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Accounting Act amendment legal: Speaker Wang

TAIPEI, Taiwan -- Amid the string of accusations, debates and apologies following the passage of an Accounting Act amendment, and despite public opposition, Legislative Yuan Speaker Wang Jin-pyng (王金平) yesterday declared the revision a “legal act.”

The controversial amendment, called Article 99-1, passed on May 31. It was designed to exempt legislators and professors from being audited over research budgets and special allowance funds. Eyebrows were raised over a so-called “typo” in the amendment — the omission of the word “professor” — which went undiscovered until after its passage.

In response to media proddings for an apology, Wang stated that the amendment, once passed, is a legal decree and will stand as legitimate despite the many opposing voices.

Amendments are passed only with the consent of all party caucuses during a Legislative Yuan session. Democratic Progressive Party (DPP) Chairman Su Tseng-chang (蘇貞昌) had taken the brunt of accusations concerning the opposition party's involvement in the passage and apologized last Thursday.

President Ma Ying-jeou followed Su and apologized the next day, promising that the amendment would be reconsidered by the Executive Yuan before he signed it.

DPP caucus whip Ker Chien-ming (柯建銘) also apologized, bowing alongside fellow legislators in an effort to take responsibility and to express a desire to right the amendment.

Reconsideration to be Broached Today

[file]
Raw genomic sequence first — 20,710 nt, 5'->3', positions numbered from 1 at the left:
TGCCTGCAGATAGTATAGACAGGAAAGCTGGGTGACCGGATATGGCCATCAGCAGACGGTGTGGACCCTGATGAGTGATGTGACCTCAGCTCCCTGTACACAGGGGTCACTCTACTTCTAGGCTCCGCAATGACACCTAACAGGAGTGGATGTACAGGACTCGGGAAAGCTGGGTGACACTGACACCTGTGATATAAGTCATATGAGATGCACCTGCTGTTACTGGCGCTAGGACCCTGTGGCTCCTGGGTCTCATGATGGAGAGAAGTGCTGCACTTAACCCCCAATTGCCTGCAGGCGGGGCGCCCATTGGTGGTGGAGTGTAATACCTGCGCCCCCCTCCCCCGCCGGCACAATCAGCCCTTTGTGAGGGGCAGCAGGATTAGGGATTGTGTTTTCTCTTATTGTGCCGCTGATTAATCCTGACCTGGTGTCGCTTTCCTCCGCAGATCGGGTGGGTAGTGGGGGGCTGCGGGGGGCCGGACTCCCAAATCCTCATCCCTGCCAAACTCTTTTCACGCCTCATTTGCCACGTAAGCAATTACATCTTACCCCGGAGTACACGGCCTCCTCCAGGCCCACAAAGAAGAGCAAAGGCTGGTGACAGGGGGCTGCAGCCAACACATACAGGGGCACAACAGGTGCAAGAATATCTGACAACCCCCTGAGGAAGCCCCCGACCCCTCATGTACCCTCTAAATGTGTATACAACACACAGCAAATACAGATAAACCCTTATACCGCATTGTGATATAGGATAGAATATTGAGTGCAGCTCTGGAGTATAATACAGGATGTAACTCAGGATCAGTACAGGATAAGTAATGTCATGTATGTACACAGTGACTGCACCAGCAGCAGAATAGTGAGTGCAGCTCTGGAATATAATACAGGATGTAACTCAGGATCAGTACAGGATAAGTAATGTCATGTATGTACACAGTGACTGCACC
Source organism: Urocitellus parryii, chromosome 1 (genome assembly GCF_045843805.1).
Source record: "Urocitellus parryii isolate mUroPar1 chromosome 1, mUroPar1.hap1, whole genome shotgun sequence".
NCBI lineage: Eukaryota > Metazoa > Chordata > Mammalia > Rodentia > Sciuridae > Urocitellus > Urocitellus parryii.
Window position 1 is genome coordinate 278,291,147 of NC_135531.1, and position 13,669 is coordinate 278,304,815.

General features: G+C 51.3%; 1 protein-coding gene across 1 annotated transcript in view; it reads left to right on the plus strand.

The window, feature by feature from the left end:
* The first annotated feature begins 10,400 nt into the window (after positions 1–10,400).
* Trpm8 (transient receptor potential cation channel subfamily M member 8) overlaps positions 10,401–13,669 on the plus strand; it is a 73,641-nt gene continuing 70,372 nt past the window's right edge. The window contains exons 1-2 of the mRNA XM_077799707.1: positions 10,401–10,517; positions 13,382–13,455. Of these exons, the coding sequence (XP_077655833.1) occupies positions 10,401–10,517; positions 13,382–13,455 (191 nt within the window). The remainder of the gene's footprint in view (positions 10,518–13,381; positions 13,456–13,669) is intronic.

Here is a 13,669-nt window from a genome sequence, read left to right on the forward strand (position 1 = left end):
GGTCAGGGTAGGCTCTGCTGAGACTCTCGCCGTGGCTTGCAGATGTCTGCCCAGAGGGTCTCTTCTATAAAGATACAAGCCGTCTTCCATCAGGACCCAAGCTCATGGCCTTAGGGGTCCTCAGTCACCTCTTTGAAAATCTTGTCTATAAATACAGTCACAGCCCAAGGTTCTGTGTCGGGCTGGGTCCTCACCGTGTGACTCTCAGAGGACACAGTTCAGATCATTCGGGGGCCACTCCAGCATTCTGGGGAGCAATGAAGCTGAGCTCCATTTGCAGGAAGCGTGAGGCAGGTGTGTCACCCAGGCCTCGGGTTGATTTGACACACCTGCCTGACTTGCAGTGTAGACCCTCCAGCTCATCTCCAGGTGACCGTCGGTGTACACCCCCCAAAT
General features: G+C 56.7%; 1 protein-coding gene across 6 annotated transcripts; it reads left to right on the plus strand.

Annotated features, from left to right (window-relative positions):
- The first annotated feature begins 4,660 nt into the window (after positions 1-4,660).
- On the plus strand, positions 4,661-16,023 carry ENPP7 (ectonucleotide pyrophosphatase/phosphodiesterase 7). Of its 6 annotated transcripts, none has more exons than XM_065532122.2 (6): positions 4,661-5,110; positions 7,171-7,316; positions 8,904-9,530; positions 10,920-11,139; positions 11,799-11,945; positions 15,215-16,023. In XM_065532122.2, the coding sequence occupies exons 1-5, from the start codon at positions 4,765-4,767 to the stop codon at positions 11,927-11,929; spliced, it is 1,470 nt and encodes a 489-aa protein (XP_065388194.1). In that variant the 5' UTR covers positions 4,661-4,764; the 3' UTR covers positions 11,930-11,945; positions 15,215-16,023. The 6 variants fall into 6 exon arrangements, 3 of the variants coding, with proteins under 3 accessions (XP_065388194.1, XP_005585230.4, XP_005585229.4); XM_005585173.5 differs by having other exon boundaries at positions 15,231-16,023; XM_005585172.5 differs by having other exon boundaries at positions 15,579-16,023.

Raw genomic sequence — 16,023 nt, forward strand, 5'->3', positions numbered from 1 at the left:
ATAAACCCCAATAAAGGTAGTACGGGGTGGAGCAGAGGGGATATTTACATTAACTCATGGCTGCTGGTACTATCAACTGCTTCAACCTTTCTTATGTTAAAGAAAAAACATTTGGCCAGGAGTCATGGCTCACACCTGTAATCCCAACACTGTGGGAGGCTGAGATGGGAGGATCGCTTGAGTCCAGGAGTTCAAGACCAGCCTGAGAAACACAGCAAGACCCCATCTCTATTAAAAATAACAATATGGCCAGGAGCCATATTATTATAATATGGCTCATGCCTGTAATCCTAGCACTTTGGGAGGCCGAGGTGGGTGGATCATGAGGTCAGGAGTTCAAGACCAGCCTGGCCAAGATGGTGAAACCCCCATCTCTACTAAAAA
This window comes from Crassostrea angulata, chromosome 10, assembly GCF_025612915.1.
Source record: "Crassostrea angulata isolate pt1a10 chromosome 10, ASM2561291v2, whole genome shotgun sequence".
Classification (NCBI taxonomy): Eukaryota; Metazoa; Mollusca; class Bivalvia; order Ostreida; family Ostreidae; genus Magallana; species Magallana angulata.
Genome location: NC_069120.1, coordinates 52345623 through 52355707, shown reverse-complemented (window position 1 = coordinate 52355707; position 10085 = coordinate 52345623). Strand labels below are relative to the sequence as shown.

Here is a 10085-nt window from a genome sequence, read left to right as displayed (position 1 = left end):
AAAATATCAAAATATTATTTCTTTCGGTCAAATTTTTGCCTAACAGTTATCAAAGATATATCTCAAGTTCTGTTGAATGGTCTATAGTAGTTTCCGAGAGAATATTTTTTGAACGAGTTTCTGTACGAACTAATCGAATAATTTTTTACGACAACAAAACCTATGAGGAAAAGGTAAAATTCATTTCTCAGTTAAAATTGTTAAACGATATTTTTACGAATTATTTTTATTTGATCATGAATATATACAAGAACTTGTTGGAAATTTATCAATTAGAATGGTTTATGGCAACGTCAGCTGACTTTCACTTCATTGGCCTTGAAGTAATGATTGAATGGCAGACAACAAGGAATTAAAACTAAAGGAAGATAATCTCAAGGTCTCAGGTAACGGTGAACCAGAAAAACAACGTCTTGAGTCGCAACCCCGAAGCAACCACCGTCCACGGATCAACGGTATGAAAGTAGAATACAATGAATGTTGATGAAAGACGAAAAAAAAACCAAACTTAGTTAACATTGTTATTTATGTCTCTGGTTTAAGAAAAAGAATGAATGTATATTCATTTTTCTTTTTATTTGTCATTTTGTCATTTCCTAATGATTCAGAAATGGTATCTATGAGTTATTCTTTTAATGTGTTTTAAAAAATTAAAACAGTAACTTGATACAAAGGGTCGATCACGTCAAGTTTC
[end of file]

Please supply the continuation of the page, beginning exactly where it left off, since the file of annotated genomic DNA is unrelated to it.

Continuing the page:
Spokeswoman Cheng Li-wen (鄭麗文) announced the Cabinet's decision to propose a reconsideration of the article on Saturday.

Wang, who attended two college graduations yesterday, said that “as speaker of the Legislative Yuan and a ruling party member, I care very much about the amendment.” He has reportedly asked all political parties to discuss the reconsideration procedure today.

“Everything (about the reconsideration) will be carried out according to the legal procedures,” Wang said.

According to Cheng, the Cabinet will only propose reconsideration but not a revision, with the original version to be invalidated should the reconsideration receive approval from all caucuses.

Records of Article Negotiation Lacking

Negotiations over law amendments in the Legislative Yuan are required by law to be recorded on video, audio tape and in written notes. This was violated on May 31 as the negotiations on and passage of Article 99-1 were reportedly not recorded in any way.

The Official Gazette Department of the Legislative Yuan reported that it had not received orders asking for personnel to keep track of the negotiations, and nor did it receive any actual records after the negotiations.

Legislative laws also require that all caucus representatives personally sign a conclusion document after reaching a consensus in negotiations. The document is later required to be acknowledged in a Legislation Yuan session and listed for future reference.

Kuomintang (KMT) caucus whip Lai Shyh-pao (賴士葆) allegedly refused to sign the consensus document owing to the issue's controversial nature, and the signatures of two legislators were not signed personally; examples that the negotiation procedure was possibly illegitimate.

Wang declined to respond to a demand from Citizen Congress Watch that the Legislative Yuan publicize records of the negotiation procedure, but he insisted that legislators will push for a solution regarding the erred amendment as its content affects thousands of professors and the field of education in general.

“We shall discuss further revisions to the article if the reconsideration is approved,” Wang concluded.

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